The Russian invasion has so far not gone according to plan. Putin expected a quick in-and-out operation to establish a new regime in Kyiv but has been taken back by the fierce Ukrainian resistance. However, as with all things with war, nothing is constant. The situation could change rapidly as Moscow makes a more concentrated push for Kyiv. The Russians, however, have lost the information war as Putin struggles to control the war story.
Russia has a long history of using disinformation to sow discord and confusion and create narratives that justify Russian military actions. Telegram groups were spreading messages about mass surrender of Ukrainian troops encouraging others to follow, that ATMs were not working and that Kyiv would fall soon. All of these were thoroughly debunked.
Russia is widely recognized as the master of disinformation due to its past successful exploits. However, this may be the first time they are coming against an adversary actively countering Russian disinformation.
The build-up to the invasion of Ukraine is instructive. States and their intelligence agencies ranging from the US to the UK and several other Western nations were categorical in saying that a Russian invasion is imminent. OSINT researchers tracked the positions and movement of Russian troops along the Ukrainian border with Russia and Belarus – calling the bluff that they were there for routine exercises. Initially, Russia was somewhat successful in dismissing such warnings as war hysteria. Ukrainian president himself asked the West to stop creating panic.
However, with the help of hindsight, the messages coming out of the West debunked the Russian justification for the invasion. By calling out Russia early, the West pre-empted Russian disinformation.
It also became clear that Russia had a completely choreographed approach to the war, from invasion plans to various public statements. This debunked the Russian assertion that they were forced to invade after receiving no concessions from the West. In fact, they were planning for the invasion all along.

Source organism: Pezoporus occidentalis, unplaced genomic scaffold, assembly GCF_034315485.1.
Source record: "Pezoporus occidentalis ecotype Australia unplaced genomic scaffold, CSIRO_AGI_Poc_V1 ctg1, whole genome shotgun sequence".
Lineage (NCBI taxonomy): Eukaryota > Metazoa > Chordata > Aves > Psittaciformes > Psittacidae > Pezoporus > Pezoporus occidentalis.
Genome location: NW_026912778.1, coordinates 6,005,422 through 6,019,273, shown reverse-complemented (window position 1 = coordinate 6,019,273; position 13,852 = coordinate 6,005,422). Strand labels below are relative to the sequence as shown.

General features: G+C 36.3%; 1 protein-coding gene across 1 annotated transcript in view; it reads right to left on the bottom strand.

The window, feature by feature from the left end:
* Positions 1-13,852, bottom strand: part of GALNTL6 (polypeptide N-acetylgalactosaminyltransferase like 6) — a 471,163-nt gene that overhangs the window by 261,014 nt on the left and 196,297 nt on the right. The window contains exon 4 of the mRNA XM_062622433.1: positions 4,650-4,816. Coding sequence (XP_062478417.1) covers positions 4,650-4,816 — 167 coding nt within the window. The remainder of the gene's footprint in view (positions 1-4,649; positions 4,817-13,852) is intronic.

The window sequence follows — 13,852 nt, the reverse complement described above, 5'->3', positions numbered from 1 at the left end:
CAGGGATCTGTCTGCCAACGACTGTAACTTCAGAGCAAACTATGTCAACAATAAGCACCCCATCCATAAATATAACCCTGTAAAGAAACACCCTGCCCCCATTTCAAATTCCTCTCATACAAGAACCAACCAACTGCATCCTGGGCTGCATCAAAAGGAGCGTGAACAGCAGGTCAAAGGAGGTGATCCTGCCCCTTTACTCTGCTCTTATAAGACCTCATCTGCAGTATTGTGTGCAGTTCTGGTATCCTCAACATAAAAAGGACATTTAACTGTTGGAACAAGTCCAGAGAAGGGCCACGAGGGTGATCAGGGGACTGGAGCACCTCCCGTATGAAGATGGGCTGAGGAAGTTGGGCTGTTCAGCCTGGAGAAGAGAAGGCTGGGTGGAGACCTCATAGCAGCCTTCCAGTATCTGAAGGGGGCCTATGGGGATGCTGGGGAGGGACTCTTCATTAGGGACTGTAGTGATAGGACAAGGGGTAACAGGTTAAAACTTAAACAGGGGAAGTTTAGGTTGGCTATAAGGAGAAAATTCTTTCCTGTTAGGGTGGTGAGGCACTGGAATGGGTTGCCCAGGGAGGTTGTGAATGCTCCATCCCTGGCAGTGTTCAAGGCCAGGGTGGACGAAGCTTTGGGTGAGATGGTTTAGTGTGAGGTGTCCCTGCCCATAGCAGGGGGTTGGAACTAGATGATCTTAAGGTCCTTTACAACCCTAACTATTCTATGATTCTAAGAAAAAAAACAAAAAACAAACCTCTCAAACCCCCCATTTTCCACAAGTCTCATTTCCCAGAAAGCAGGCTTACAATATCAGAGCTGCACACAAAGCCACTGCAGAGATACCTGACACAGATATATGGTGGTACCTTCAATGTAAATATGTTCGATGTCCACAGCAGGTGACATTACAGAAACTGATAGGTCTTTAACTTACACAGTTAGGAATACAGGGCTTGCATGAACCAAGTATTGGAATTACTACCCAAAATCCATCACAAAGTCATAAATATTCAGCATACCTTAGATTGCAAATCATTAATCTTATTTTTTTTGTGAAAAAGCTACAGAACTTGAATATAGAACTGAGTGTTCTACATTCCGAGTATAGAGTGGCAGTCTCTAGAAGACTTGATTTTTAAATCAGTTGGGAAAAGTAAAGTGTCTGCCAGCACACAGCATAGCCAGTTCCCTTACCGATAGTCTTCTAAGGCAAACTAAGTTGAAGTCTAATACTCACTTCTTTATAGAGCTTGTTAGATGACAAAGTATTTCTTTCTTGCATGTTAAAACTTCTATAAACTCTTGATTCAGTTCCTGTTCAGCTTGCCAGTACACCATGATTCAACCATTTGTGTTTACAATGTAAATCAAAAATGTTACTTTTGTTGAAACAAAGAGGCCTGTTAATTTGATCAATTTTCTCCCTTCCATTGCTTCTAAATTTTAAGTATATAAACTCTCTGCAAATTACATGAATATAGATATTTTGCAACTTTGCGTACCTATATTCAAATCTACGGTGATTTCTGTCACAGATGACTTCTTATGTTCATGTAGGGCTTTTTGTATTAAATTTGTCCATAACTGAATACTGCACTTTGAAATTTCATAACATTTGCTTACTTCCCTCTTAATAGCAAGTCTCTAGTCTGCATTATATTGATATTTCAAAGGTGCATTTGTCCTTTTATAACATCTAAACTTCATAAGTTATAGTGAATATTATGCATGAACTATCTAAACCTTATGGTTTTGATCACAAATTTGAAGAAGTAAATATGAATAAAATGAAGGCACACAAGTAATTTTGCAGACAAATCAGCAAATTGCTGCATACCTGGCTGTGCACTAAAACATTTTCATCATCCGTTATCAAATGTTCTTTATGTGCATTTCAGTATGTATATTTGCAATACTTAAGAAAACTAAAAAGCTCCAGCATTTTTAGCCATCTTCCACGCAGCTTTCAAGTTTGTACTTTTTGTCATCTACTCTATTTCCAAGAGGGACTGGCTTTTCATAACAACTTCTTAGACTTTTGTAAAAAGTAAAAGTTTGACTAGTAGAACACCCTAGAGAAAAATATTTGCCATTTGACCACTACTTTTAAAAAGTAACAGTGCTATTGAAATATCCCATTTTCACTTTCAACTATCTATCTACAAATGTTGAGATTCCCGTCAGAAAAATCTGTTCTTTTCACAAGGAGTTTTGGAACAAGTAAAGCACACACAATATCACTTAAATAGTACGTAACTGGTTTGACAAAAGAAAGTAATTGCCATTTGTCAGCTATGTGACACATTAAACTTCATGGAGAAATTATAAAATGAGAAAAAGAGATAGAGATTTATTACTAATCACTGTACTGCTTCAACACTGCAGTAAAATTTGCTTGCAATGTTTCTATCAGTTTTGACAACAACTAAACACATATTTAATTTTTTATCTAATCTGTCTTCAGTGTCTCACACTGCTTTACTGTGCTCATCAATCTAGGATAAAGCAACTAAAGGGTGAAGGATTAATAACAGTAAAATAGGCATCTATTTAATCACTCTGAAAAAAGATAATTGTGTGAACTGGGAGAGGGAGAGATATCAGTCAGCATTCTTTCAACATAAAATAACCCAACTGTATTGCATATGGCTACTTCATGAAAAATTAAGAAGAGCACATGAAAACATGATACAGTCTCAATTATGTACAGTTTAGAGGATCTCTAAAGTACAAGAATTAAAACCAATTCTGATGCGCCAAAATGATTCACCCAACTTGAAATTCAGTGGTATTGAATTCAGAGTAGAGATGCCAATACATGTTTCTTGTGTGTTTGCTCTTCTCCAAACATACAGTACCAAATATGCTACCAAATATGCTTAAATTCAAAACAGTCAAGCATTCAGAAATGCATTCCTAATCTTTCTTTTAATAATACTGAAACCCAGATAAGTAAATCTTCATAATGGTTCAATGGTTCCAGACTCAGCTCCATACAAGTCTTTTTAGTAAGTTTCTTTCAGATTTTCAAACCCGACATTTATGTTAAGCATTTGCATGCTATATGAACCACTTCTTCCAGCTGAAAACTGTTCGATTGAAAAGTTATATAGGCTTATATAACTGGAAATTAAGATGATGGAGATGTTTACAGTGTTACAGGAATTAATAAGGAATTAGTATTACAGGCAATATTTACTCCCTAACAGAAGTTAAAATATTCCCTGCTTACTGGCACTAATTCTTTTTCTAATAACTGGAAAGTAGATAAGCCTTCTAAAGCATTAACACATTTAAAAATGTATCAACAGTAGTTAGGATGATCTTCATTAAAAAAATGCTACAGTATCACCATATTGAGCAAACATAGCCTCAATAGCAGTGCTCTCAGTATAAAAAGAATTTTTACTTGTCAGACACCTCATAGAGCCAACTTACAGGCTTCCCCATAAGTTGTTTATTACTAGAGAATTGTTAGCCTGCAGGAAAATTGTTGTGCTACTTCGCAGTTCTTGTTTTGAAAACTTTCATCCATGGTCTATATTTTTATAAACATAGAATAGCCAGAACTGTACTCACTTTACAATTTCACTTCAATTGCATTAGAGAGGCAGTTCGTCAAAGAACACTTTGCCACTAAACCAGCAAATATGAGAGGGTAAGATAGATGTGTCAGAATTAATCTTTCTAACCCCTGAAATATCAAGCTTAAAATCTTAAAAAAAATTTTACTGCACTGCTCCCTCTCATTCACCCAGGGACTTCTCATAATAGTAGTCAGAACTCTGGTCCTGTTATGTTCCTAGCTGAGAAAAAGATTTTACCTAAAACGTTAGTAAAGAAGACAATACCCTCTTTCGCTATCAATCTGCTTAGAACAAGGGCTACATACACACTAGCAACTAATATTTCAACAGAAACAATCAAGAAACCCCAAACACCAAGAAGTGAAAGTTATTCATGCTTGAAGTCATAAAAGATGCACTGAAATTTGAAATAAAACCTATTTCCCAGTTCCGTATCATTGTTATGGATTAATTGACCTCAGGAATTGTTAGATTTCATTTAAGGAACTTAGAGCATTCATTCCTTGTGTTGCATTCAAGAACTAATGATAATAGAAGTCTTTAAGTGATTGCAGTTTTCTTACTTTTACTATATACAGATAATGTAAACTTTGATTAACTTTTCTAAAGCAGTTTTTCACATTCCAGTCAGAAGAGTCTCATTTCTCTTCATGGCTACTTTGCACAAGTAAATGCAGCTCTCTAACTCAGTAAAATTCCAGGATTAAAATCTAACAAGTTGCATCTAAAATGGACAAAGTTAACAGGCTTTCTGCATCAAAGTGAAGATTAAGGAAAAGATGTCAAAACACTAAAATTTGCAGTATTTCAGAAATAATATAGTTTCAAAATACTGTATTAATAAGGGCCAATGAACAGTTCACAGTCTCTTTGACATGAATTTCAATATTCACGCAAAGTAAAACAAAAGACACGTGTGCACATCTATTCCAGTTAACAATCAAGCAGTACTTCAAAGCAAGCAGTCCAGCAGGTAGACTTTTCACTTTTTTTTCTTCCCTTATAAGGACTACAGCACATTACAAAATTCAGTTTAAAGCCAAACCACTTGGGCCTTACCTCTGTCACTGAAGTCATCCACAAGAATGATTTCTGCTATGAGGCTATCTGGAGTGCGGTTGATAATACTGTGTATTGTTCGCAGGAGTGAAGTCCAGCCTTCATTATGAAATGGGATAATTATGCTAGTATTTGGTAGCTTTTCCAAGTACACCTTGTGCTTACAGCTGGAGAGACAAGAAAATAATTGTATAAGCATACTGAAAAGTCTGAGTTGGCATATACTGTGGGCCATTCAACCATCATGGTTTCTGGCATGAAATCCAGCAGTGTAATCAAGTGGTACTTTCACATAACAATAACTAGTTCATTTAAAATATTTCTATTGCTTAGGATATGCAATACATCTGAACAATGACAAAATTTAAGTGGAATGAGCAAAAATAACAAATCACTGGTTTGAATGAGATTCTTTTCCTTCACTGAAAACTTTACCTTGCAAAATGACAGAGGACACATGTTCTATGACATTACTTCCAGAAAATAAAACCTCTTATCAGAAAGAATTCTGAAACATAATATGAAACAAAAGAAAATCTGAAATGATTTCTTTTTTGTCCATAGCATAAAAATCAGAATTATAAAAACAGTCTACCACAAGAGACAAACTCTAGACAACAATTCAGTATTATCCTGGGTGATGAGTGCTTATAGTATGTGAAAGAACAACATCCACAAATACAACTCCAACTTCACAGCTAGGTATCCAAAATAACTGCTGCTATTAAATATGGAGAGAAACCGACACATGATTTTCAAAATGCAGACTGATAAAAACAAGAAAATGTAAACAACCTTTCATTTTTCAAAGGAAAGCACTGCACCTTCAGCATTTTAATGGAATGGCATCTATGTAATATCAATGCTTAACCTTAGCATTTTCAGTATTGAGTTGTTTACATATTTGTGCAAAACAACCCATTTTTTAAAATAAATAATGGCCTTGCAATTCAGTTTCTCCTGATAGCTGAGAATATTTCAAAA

On Feb. 18, the leader of the breakaway Donetsk republic released a video calling for evacuation to Russia, claiming a Ukrainian offensive was imminent. An analysis of metadata confirmed that the video was created two days before they were published on February 18. Russia also shelled Ukrainian government territory, hitting a kindergarten. All provocations to justify a Russian invasion. However, the Ukrainians kept their hands off the trigger to avoid giving Russia a pretext.
On Feb. 21, Putin held a national security meeting on Donbas, which voted for recognizing the breakaway regions in Ukraine. While the meeting was live-streamed on YouTube, OSINT researchers were quick to point out that the time on the watches of the Russian delegates did not match the time the video was telecast. Another pre-recorded video debunked.
Laughably, on Feb. 28, Russian media outlets released a story that Putin had solved the Ukrainian problem forever. It was meant for a scenario where Russian forces had completely taken over Ukraine. Somehow the report slipped through and was published. Soon deleted, it was archived by the internet community, and it laid bare how poorly the war plan was going for Russia.